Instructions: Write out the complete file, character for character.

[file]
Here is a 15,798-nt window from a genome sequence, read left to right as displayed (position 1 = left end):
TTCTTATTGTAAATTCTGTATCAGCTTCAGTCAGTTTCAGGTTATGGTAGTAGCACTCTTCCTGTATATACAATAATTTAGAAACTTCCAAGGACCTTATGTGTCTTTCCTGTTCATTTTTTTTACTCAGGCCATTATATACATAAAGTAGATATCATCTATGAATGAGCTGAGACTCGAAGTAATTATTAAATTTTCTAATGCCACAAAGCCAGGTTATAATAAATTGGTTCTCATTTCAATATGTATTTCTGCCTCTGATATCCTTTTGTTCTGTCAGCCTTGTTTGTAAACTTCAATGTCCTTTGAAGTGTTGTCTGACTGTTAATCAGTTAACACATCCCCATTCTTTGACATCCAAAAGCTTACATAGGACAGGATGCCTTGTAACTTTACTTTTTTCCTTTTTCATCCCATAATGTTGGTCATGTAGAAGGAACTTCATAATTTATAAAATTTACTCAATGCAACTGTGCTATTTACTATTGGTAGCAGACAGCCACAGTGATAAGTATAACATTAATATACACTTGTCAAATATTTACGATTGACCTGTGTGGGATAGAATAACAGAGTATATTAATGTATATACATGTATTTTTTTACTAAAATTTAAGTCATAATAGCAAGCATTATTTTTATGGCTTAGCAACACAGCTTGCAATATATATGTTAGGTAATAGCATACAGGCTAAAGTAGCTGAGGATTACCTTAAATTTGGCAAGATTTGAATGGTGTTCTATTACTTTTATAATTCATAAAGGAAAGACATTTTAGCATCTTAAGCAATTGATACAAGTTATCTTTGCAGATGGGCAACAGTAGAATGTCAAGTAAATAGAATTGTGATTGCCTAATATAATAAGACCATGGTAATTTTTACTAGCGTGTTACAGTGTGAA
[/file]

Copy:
Here is a 15,798-nt window from a genome sequence, read left to right as displayed (position 1 = left end):
TTCTTATTGTAAATTCTGTATCAGCTTCAGTCAGTTTCAGGTTATGGTAGTAGCACTCTTCCTGTATATACAATAATTTAGAAACTTCCAAGGACCTTATGTGTCTTTCCTGTTCATTTTTTTTACTCAGGCCATTATATACATAAAGTAGATATCATCTATGAATGAGCTGAGACTCGAAGTAATTATTAAATTTTCTAATGCCACAAAGCCAGGTTATAATAAATTGGTTCTCATTTCAATATGTATTTCTGCCTCTGATATCCTTTTGTTCTGTCAGCCTTGTTTGTAAACTTCAATGTCCTTTGAAGTGTTGTCTGACTGTTAATCAGTTAACACATCCCCATTCTTTGACATCCAAAAGCTTACATAGGACAGGATGCCTTGTAACTTTACTTTTTTCCTTTTTCATCCCATAATGTTGGTCATGTAGAAGGAACTTCATAATTTATAAAATTTACTCAATGCAACTGTGCTATTTACTATTGGTAGCAGACAGCCACAGTGATAAGTATAACATTAATATACACTTGTCAAATATTTACGATTGACCTGTGTGGGATAGAATAACAGAGTATATTAATGTATATACATGTATTTTTTTACTAAAATTTAAGTCATAATAGCAAGCATTATTTTTATGGCTTAGCAACACAGCTTGCAATATATATGTTAGGTAATAGCATACAGGCTAAAGTAGCTGAGGATTACCTTAAATTTGGCAAGATTTGAATGGTGTTCTATTACTTTTATAATTCATAAAGGAAAGACATTTTAGCATCTTAAGCAATTGATACAAGTTATCTTTGCAGATGGGCAACAGTAGAATGTCAAGTAAATAGAATTGTGATTGCCTAATATAATAAGACCATGGTAATTTTTACTAGCGTGTTACAGTGTGAA